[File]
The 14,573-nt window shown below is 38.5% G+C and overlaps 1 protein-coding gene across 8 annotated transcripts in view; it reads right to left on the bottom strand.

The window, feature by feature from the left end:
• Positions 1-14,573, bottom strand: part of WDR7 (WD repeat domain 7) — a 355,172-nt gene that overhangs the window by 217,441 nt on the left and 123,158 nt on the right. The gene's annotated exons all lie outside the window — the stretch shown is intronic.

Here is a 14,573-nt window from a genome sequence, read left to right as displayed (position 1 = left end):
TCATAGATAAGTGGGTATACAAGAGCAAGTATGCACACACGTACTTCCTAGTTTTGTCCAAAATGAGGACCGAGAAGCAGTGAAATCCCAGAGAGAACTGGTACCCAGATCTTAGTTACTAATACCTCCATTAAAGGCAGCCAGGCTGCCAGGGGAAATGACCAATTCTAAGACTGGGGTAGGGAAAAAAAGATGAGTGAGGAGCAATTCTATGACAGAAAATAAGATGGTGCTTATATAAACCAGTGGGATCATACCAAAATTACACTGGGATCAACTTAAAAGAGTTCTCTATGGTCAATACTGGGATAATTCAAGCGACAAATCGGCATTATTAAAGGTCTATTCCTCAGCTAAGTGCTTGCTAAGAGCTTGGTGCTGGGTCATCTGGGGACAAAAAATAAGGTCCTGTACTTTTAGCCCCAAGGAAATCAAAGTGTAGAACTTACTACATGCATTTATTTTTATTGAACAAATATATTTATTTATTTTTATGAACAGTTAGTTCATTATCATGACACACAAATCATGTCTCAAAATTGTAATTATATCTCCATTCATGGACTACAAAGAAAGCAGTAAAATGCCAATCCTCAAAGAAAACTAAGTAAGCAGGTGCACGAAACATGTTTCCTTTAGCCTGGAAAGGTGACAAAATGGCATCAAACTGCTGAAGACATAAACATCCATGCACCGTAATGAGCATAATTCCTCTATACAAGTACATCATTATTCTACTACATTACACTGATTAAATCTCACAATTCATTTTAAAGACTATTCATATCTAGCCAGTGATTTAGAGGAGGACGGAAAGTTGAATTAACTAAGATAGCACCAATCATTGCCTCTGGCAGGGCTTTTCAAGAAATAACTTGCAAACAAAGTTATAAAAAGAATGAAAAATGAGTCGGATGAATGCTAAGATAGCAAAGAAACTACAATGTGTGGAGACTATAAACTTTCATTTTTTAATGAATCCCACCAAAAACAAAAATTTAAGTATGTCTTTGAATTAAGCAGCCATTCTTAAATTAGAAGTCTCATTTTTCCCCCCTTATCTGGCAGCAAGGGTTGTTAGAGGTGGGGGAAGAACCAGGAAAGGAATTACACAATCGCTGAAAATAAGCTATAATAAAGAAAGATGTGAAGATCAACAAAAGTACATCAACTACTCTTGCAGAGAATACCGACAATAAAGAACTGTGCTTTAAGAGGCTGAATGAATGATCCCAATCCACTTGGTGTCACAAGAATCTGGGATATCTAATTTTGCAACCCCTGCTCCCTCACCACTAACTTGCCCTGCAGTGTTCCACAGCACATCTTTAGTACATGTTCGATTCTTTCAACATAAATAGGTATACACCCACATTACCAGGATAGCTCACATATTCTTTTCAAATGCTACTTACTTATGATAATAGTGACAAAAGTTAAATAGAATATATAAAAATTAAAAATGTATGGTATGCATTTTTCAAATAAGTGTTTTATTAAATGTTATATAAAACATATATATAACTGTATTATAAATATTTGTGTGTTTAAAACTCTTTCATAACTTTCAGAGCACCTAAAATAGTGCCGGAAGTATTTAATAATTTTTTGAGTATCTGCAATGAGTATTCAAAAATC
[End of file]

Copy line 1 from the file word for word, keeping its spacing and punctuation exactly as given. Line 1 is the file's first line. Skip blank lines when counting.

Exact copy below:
The 14,573-nt window shown below is 38.5% G+C and overlaps 1 protein-coding gene across 8 annotated transcripts in view; it reads right to left on the bottom strand.